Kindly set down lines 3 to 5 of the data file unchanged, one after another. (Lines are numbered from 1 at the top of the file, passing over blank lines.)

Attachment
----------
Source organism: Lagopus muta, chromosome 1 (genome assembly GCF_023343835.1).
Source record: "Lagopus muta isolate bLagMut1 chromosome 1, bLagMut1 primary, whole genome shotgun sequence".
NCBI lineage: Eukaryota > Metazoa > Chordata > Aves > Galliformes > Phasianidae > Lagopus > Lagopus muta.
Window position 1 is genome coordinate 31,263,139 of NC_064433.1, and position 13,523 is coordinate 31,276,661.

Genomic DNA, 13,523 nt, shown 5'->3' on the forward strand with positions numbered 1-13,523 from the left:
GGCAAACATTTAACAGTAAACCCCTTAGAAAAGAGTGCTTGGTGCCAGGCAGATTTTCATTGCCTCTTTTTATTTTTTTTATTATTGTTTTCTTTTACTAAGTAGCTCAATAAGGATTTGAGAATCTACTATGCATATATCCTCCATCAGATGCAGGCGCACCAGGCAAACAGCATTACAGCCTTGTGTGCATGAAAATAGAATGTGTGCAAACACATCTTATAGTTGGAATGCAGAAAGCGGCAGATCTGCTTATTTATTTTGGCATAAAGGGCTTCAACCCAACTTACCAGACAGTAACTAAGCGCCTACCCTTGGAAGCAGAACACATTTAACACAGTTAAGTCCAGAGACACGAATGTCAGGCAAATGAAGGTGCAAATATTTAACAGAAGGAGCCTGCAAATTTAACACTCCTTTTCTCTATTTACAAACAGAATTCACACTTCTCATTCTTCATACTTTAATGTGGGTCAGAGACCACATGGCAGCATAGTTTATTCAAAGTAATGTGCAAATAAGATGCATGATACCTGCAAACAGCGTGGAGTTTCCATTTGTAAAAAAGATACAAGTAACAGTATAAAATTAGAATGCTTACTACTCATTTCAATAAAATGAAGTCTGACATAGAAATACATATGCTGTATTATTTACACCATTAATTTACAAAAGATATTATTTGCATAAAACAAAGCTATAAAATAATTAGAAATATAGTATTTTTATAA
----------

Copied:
NCBI lineage: Eukaryota > Metazoa > Chordata > Aves > Galliformes > Phasianidae > Lagopus > Lagopus muta.
Window position 1 is genome coordinate 31,263,139 of NC_064433.1, and position 13,523 is coordinate 31,276,661.

Genomic DNA, 13,523 nt, shown 5'->3' on the forward strand with positions numbered 1-13,523 from the left: